There are two distinctions that are crucial in the psychology
of aggression and violence. The first is impulsive vs. instrumental
aggression, and the second is individual vs. group aggression.
Conveying these fundamental concepts to students is essential
for teaching the psychology of intergroup conflict and genocide,
where the costs of human aggression are highest.
Impulsive Aggression Is Different from Instrumental Aggression
Psychologists understand aggression to be behavior aimed
at harming another member of the same species, and most psychologists
distinguish between impulsive and instrumental aggression.
Impulsive aggression (also known as irritable, angry, or expressive
aggression) is marked by strong emotion, especially anger,
and is aimed at hurting another. Instrumental aggression is
cooler and the hurt delivered to another is not an end in
itself but only the means to some other end. Aggression in
a mugging, for instance, is aimed at getting the victim's
money; aggression against Saddam Hussein's Iraq is aimed at
repelling an aggressor.
Of course a particular instance of aggression may involve
both impulsive and instrumental aggression, as when a parent
spanks a child for going into the street. The spanking may
be aimed at keeping the child out of the street in the future
(instrumental aggression), but it may at the same time express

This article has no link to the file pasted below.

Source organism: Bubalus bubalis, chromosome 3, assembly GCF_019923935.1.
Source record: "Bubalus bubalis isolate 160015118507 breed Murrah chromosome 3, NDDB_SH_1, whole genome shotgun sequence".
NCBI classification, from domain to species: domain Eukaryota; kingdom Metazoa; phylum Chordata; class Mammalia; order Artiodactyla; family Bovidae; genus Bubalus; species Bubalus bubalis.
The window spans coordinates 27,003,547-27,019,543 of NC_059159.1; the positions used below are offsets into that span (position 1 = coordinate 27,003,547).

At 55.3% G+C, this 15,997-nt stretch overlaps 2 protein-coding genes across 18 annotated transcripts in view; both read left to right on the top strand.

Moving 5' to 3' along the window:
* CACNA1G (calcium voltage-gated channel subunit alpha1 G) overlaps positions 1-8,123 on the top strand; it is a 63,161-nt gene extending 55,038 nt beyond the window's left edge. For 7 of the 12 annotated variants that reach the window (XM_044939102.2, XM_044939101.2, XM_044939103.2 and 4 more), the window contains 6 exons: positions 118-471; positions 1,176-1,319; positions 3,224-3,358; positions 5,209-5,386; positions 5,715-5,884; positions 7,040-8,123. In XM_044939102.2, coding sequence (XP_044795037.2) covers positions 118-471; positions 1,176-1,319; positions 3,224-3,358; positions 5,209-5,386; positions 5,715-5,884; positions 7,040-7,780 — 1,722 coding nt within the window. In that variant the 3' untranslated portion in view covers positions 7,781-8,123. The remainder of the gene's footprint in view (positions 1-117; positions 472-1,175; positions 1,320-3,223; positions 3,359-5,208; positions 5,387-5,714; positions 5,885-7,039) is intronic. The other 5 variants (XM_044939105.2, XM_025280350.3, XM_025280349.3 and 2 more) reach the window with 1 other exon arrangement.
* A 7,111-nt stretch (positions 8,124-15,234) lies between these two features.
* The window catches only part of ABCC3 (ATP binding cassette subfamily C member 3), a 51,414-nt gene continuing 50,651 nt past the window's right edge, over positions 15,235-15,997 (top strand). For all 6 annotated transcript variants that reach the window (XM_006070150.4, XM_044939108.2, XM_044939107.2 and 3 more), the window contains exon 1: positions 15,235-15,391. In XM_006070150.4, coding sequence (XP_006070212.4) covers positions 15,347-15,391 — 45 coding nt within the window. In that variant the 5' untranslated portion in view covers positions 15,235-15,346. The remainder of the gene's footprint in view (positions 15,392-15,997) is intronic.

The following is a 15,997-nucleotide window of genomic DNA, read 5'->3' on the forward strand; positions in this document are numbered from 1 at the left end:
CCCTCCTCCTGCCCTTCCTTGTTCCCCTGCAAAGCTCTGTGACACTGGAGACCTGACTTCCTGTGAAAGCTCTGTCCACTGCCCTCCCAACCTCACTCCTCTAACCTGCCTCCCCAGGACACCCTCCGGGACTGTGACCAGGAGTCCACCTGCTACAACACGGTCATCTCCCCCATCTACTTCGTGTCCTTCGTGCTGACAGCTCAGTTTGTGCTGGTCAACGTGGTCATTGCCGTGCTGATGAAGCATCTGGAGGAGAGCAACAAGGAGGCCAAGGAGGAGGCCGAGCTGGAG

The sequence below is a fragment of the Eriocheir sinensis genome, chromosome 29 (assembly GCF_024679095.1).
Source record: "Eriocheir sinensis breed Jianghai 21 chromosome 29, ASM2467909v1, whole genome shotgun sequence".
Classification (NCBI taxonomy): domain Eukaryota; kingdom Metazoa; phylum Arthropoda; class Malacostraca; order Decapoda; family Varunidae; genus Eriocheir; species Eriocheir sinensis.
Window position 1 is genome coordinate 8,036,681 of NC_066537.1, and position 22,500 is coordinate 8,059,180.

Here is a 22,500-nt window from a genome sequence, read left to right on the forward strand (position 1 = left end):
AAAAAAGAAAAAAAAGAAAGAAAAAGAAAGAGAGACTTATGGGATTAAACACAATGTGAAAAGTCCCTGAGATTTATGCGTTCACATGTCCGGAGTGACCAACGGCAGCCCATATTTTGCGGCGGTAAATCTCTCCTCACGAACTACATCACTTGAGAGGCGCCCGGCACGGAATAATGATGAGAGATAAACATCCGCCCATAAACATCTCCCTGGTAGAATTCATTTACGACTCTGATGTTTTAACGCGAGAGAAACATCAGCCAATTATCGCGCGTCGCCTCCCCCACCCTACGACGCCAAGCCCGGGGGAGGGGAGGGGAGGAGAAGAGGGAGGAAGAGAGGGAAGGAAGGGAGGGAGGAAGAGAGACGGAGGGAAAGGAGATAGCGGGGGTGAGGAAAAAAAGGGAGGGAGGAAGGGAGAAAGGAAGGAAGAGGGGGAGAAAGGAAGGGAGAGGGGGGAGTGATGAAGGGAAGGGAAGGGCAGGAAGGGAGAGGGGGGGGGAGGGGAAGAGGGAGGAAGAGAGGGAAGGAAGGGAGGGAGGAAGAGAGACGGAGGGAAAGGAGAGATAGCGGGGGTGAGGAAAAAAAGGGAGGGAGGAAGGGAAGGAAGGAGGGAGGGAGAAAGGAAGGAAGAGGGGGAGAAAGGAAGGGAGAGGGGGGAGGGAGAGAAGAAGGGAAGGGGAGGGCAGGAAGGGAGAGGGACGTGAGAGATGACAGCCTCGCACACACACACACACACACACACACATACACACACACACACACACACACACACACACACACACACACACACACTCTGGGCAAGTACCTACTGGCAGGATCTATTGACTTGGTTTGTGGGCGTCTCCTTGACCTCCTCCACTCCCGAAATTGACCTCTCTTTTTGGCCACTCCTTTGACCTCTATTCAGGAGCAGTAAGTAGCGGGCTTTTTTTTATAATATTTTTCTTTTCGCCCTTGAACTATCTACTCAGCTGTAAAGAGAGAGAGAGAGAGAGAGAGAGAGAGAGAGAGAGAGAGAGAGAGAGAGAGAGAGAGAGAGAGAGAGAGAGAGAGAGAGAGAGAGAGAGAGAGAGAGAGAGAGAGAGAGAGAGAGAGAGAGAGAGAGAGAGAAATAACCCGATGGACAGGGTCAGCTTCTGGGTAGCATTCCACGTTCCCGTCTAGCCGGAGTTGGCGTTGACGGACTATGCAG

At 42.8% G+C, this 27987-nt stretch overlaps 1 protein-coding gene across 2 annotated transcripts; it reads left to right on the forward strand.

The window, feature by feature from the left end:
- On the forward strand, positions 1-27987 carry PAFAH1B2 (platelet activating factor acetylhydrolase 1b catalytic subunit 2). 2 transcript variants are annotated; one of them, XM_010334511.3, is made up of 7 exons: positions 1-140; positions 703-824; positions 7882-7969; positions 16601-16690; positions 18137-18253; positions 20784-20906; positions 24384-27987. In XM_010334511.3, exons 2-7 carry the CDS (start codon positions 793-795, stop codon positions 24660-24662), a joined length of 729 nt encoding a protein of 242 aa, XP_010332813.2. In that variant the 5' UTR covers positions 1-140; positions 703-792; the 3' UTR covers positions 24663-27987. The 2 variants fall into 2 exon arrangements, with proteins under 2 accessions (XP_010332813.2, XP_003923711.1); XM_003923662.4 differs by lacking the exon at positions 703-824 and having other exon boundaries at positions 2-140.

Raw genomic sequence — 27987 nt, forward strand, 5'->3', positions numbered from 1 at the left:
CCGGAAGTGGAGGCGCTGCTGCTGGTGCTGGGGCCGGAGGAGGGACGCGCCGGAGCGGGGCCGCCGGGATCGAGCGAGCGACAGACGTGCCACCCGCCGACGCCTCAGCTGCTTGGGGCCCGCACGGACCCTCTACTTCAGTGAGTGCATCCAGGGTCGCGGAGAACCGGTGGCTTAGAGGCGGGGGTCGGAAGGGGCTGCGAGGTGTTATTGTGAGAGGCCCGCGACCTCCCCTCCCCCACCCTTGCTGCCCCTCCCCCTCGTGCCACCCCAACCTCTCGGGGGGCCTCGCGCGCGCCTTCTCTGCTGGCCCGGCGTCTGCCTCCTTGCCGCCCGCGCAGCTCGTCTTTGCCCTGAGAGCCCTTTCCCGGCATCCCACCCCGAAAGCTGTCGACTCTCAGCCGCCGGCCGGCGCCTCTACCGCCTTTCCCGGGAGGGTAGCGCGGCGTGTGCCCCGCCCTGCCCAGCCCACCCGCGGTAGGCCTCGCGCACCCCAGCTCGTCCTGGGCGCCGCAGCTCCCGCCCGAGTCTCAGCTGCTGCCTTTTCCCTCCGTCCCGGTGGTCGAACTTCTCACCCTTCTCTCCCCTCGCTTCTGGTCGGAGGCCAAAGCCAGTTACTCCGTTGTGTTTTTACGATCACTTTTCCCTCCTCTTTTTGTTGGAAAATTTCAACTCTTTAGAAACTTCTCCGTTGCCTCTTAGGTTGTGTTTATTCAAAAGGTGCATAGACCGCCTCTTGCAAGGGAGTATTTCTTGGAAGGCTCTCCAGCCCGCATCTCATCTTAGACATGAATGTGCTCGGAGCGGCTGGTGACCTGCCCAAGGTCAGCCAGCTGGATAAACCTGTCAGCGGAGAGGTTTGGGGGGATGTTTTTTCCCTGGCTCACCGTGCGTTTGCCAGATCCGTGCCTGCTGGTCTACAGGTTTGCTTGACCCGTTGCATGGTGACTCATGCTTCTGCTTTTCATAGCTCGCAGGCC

the parent's fear and anger in reaction to the child's danger
and disobedience (impulsive aggression). Although pure cases
of impulsive or instrumental aggression may be rare, it is
often useful to ask about a particular case of aggression
whether it is predominantly impulsive or instrumental. Studies
of aggression in children, for instance, have found it useful
to distinguish reactive (impulsive) from proactive (instrumental)
Sociologists and criminologists studying violent crime are
also beginning to use this distinction. Psychopaths are individuals
with defective emotions; they do not experience normal levels
of shame, guilt, or fear. Possibly as a result of this defect,
they also have weak and transitory social attachments; they
treat other people as objects. Psychopaths show predominantly
instrumental aggression, as they use aggression coldly, as
a means of controlling others. They are likely to continue